Ensuring energy access is a human imperative, as highlighted by the United Nations Sustainable Development Goals, “Be it for jobs, security, climate change, food production or increasing incomes, access to energy for all is essential.” The 1 billion people without access to reliable, modern electricity and the 3 billion people who lack access to modern cooking solutions need the energy necessary to overcome poverty, join the modern economy and attain better living standards.

Ensuring universal access to affordable electricity by 2030 means investing in clean energy sources such as solar, wind and thermal. Adopting cost-effective standards for a wider range of technologies could also reduce global electricity consumption by buildings and industry by 14 percent. This means avoiding roughly 1 300 mid-sized power plants. Expanding infrastructure and upgrading technology to provide clean energy sources in all developing countries is a crucial goal that can both encourage growth and help the environment.

Enabling clean energy access is also a climate imperative, developing countries such as South Africa and the Rest of Africa markets must meet their Paris Agreement targets and that will realize the aspiration of leaving no nation behind from the just transition. Accelerating access to sustainable energy in the developing world is central to the energy transition.

Bank of England to measure financial firms’ exposure to climate change as it warns “risks are already starting to crystallise”. The report has estimated that the economy could lose up to $20 trillion due to climate change risks. There is still a significant amount of analytical work to be done in order to equip central banks and supervisors with appropriate tools to identify, quantify and mitigate climate risks in the financial system. The Bank of England has warned that the risks posed by climate change to the financial sector must be dealt with in order to maintain its stability.

Chair of the NGFS Frank Elderson says: “Climate-related risks are a source of financial risk and it, therefore, falls squarely within the mandates of central banks and supervisors to ensure the financial system is resilient to these risks.”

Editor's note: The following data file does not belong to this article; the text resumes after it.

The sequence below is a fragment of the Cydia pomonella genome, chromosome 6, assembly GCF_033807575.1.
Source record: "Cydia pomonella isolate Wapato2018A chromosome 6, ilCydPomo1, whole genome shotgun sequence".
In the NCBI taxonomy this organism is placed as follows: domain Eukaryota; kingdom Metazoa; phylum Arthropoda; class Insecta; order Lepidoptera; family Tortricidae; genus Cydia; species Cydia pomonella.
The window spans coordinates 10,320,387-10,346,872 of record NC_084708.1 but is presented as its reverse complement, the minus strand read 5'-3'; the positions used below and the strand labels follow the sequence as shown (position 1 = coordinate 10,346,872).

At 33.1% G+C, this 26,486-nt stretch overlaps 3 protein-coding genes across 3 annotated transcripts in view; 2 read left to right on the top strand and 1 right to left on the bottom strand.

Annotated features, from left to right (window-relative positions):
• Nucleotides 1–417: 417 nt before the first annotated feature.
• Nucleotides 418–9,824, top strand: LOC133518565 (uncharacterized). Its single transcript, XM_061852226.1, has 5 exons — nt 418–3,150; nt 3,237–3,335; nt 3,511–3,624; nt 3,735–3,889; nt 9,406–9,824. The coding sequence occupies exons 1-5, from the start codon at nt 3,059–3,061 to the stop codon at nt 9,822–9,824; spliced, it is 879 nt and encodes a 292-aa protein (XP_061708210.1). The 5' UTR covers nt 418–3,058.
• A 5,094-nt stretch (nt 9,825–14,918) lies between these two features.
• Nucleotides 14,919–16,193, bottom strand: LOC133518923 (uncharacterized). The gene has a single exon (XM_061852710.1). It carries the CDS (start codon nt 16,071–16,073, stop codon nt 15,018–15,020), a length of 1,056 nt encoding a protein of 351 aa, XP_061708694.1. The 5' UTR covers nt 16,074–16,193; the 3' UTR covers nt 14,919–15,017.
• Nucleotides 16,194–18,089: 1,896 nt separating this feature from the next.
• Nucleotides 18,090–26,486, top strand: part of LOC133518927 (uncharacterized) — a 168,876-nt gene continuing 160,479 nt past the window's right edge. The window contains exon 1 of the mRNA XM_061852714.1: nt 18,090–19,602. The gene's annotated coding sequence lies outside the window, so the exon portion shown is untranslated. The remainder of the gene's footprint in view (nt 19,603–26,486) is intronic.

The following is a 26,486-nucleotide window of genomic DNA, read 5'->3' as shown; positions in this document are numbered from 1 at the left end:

Developing nations need to understand their infrastructure development structures and mitigate risks as countries with small fiscus such as South Africa, cannot afford to transition without a clear medium- and long-term planning. The South African banking industry must work with public sector on a just transition plan suitable for the South African economy, we must apply benchmarking tools to ensure we are doing things at the reasonable planning pace affordable for our economy.

South Africa is expected to have its own energy transition that mindful to the current infrastructure development we have, with newly established infrastructure megaprojects at Eskom, acknowledging that South Africa has unique challenges to most developed nations will assist our banking industry to remain relevant to the market while working with the government on the just transition for South Africa.

The critical levers to accelerating sustainable energy access portrays improvement, The past 15 years, an estimated 650 million people gained access to electricity. In fact, 2017 was likely the first year in human history that less than 1 billion people lacked access to electricity. The increase in the percentage of the population throughout many developing countries, highlighting the dramatic increase in electrification rates.

South Africa has done well the first 10 years of democracy in electricity rollout mainly in underdeveloped areas and deep rural areas. That progress clearly shows that South Africa can do better in energy infrastructure development and the just transition.